Visitors Now:
Total Visits:
Total Stories:
Profile image
By Freedom Bunker
Contributor profile | More stories
Story Views

Now:
Last Hour:
Last 24 Hours:
Total:

The Pharmaceutical Industry and Access to Medicines

Tuesday, November 22, 2016 13:31
% of readers think this story is Fact. Add your two cents.

(Before It's News)

44323995 - medicines arranged in shelves at pharmacyHaving written critically about a decision made by Doctors Without Borders/Médecins Sans Frontières (MSF) to reject a donation of vaccines by Pfizer, Inc., I am grateful for a new report which ranks research-based pharmaceutical companies on a number of measurements of how they make medicines available to patients in low-income countries.

Jointly funded by the Bill & Melinda Gates Foundation and British and Dutch taxpayers, the Access to Medicine Index ranks 20 large drug makers. It is a very thorough report:

The Access to Medicine Index analyses the top 20 research-based pharmaceutical companies on how they make medicines, vaccines and diagnostics more accessible in low- and middle-income countries. It highlights best and innovative practices, and areas where progress has been made and where action is still required.

The 2016 Index used a framework of 83 metrics to measure company performances relating to 51 high-burden diseases in 107 countries.

One measure that shows little recent progress is affordability, as measured by pricing arrangements that take into account different abilities to pay in different countries. I find this approach odd, because any drug company maximizes profits by engaging in fine price differentiation. This means charging a low price in low-income countries, rather than shunning the market.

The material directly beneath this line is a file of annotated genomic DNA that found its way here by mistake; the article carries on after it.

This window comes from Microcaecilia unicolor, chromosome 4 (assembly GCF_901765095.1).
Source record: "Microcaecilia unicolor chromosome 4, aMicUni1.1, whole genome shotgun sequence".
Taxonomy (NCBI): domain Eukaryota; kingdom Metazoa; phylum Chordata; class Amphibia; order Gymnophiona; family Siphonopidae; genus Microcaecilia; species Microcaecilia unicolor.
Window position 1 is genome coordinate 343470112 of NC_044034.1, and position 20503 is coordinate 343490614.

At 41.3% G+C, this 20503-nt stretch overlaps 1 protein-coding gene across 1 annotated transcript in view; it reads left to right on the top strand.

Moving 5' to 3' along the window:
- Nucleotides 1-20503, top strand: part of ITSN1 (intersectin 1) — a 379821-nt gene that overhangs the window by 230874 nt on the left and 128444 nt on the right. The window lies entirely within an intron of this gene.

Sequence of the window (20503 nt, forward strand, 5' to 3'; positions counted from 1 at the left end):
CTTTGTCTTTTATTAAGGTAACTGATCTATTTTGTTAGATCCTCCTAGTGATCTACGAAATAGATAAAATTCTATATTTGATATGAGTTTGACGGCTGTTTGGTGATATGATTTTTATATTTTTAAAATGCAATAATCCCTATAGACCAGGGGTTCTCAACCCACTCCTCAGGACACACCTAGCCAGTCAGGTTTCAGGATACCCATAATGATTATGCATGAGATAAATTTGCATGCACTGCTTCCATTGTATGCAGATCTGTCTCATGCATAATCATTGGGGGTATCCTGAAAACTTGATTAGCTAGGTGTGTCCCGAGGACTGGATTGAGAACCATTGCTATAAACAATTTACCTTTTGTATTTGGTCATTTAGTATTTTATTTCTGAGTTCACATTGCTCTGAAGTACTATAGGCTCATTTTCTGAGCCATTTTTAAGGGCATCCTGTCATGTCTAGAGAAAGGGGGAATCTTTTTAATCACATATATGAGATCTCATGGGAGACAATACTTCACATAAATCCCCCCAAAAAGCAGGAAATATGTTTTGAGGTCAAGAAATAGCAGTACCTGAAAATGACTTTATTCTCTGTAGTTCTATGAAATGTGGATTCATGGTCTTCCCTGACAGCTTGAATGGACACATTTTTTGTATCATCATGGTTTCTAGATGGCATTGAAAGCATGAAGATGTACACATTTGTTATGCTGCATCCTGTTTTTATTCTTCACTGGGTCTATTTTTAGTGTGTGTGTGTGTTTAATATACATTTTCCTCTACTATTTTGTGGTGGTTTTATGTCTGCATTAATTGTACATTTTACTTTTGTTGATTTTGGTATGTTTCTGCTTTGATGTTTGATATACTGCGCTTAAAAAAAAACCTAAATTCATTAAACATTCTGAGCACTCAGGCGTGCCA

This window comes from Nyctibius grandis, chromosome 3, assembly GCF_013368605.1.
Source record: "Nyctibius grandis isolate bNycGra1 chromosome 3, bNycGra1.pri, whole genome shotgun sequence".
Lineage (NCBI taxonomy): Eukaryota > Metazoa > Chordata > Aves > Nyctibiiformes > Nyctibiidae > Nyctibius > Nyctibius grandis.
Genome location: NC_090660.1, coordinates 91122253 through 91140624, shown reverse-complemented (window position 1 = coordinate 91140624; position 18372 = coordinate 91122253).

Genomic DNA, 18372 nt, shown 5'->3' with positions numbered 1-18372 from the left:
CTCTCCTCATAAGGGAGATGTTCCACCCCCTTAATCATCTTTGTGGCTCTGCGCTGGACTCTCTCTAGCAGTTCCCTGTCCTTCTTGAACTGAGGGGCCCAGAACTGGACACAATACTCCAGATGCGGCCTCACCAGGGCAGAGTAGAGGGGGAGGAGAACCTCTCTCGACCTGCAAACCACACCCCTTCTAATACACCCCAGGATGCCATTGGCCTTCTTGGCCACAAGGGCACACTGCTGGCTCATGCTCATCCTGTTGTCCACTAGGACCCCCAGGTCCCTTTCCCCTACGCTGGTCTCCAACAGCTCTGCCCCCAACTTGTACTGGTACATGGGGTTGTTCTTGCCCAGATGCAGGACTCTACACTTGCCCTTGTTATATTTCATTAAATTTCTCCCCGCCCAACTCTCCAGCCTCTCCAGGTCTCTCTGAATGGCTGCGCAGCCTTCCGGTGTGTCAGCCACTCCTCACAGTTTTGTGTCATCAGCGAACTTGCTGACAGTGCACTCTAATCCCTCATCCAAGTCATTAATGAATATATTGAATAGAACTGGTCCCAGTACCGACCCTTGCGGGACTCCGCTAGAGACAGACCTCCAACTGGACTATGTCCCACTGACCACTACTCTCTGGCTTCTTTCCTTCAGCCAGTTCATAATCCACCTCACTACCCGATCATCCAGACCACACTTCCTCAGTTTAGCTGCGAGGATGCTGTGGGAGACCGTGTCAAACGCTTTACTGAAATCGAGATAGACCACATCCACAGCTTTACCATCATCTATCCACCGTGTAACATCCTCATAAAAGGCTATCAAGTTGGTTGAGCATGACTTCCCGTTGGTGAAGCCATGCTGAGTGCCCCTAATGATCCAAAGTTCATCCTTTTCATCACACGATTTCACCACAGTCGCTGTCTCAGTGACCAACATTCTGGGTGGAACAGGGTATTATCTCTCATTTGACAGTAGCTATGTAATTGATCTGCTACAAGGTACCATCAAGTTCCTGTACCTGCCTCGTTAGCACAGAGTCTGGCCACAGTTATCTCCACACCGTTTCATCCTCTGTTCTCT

The only reason for a drug marker not to engage in this practice is concern that the drugs will be diverted to higher-income countries, cannibalizing profits. Thus, the drug maker has to be confident the distribution system in the low-income country will not suffer “leakage.”

The report also analyzes research and development regarding diseases for which therapies are not commercially profitable. It notes:

The majority (67%) of the R&D projects for high-priority, low-incentive products are being conducted in partnership, signalling that collaborative models are effective at engaging companies in R&D aimed at addressing priority product gaps. Three quarters of partnerships for high-priority, low-incentive products involve companies partnering with public, non-governmental and/or non-profit organisations.

I find it very encouraging that philanthropic enterprises (such as the Bill & Melinda Gates Foundation) are entering these partnerships with for-profit drug makers. It is a far healthier development than the old-fashioned approach of just beating up drug makers for their greed.

Report abuse

Comments

Your Comments
Question   Razz  Sad   Evil  Exclaim  Smile  Redface  Biggrin  Surprised  Eek   Confused   Cool  LOL   Mad   Twisted  Rolleyes   Wink  Idea  Arrow  Neutral  Cry   Mr. Green

Top Stories
Recent Stories

Register

Newsletter

Email this story
Email this story

If you really want to ban this commenter, please write down the reason:

If you really want to disable all recommended stories, click on OK button. After that, you will be redirect to your options page.